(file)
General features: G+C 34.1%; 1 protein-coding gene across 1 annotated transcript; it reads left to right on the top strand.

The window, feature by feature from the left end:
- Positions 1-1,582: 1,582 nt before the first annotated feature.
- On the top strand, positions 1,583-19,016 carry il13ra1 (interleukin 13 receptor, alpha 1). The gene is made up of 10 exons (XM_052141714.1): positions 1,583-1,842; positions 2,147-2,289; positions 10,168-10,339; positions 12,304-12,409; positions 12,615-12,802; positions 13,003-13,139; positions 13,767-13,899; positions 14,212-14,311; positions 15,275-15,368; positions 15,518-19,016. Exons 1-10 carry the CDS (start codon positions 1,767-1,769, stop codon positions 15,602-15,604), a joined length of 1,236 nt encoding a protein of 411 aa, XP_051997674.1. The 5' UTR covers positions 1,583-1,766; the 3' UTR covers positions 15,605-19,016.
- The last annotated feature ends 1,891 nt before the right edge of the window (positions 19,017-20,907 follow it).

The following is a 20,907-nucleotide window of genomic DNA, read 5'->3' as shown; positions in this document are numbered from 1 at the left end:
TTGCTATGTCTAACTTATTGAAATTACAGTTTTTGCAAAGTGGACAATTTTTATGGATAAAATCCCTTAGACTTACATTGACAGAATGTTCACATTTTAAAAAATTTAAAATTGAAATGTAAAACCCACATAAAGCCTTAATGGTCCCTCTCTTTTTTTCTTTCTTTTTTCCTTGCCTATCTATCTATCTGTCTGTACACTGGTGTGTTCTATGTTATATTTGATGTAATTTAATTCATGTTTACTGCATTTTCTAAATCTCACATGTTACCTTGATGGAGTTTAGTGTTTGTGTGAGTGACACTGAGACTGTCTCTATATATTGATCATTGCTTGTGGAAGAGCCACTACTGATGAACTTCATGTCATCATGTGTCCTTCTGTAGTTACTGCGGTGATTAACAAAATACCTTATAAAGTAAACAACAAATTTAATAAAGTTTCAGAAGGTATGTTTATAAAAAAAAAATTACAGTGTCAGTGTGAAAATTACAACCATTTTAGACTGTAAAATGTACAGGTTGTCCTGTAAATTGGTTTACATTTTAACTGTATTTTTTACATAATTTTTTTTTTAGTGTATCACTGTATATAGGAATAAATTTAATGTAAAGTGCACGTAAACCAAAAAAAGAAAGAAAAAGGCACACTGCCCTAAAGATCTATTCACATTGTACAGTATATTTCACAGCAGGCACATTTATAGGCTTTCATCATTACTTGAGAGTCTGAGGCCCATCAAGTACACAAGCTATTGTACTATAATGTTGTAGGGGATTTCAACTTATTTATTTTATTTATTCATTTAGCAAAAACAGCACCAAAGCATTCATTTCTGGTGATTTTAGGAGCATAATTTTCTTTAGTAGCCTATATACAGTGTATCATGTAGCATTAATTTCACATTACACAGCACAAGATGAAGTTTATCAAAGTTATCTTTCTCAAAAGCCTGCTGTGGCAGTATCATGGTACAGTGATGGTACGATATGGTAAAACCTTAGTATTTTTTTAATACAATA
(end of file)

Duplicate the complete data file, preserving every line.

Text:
General features: G+C 34.1%; 1 protein-coding gene across 1 annotated transcript; it reads left to right on the top strand.

The window, feature by feature from the left end:
- Positions 1-1,582: 1,582 nt before the first annotated feature.
- On the top strand, positions 1,583-19,016 carry il13ra1 (interleukin 13 receptor, alpha 1). The gene is made up of 10 exons (XM_052141714.1): positions 1,583-1,842; positions 2,147-2,289; positions 10,168-10,339; positions 12,304-12,409; positions 12,615-12,802; positions 13,003-13,139; positions 13,767-13,899; positions 14,212-14,311; positions 15,275-15,368; positions 15,518-19,016. Exons 1-10 carry the CDS (start codon positions 1,767-1,769, stop codon positions 15,602-15,604), a joined length of 1,236 nt encoding a protein of 411 aa, XP_051997674.1. The 5' UTR covers positions 1,583-1,766; the 3' UTR covers positions 15,605-19,016.
- The last annotated feature ends 1,891 nt before the right edge of the window (positions 19,017-20,907 follow it).

The following is a 20,907-nucleotide window of genomic DNA, read 5'->3' as shown; positions in this document are numbered from 1 at the left end:
TTGCTATGTCTAACTTATTGAAATTACAGTTTTTGCAAAGTGGACAATTTTTATGGATAAAATCCCTTAGACTTACATTGACAGAATGTTCACATTTTAAAAAATTTAAAATTGAAATGTAAAACCCACATAAAGCCTTAATGGTCCCTCTCTTTTTTTCTTTCTTTTTTCCTTGCCTATCTATCTATCTGTCTGTACACTGGTGTGTTCTATGTTATATTTGATGTAATTTAATTCATGTTTACTGCATTTTCTAAATCTCACATGTTACCTTGATGGAGTTTAGTGTTTGTGTGAGTGACACTGAGACTGTCTCTATATATTGATCATTGCTTGTGGAAGAGCCACTACTGATGAACTTCATGTCATCATGTGTCCTTCTGTAGTTACTGCGGTGATTAACAAAATACCTTATAAAGTAAACAACAAATTTAATAAAGTTTCAGAAGGTATGTTTATAAAAAAAAAATTACAGTGTCAGTGTGAAAATTACAACCATTTTAGACTGTAAAATGTACAGGTTGTCCTGTAAATTGGTTTACATTTTAACTGTATTTTTTACATAATTTTTTTTTTAGTGTATCACTGTATATAGGAATAAATTTAATGTAAAGTGCACGTAAACCAAAAAAAGAAAGAAAAAGGCACACTGCCCTAAAGATCTATTCACATTGTACAGTATATTTCACAGCAGGCACATTTATAGGCTTTCATCATTACTTGAGAGTCTGAGGCCCATCAAGTACACAAGCTATTGTACTATAATGTTGTAGGGGATTTCAACTTATTTATTTTATTTATTCATTTAGCAAAAACAGCACCAAAGCATTCATTTCTGGTGATTTTAGGAGCATAATTTTCTTTAGTAGCCTATATACAGTGTATCATGTAGCATTAATTTCACATTACACAGCACAAGATGAAGTTTATCAAAGTTATCTTTCTCAAAAGCCTGCTGTGGCAGTATCATGGTACAGTGATGGTACGATATGGTAAAACCTTAGTATTTTTTTAATACAATA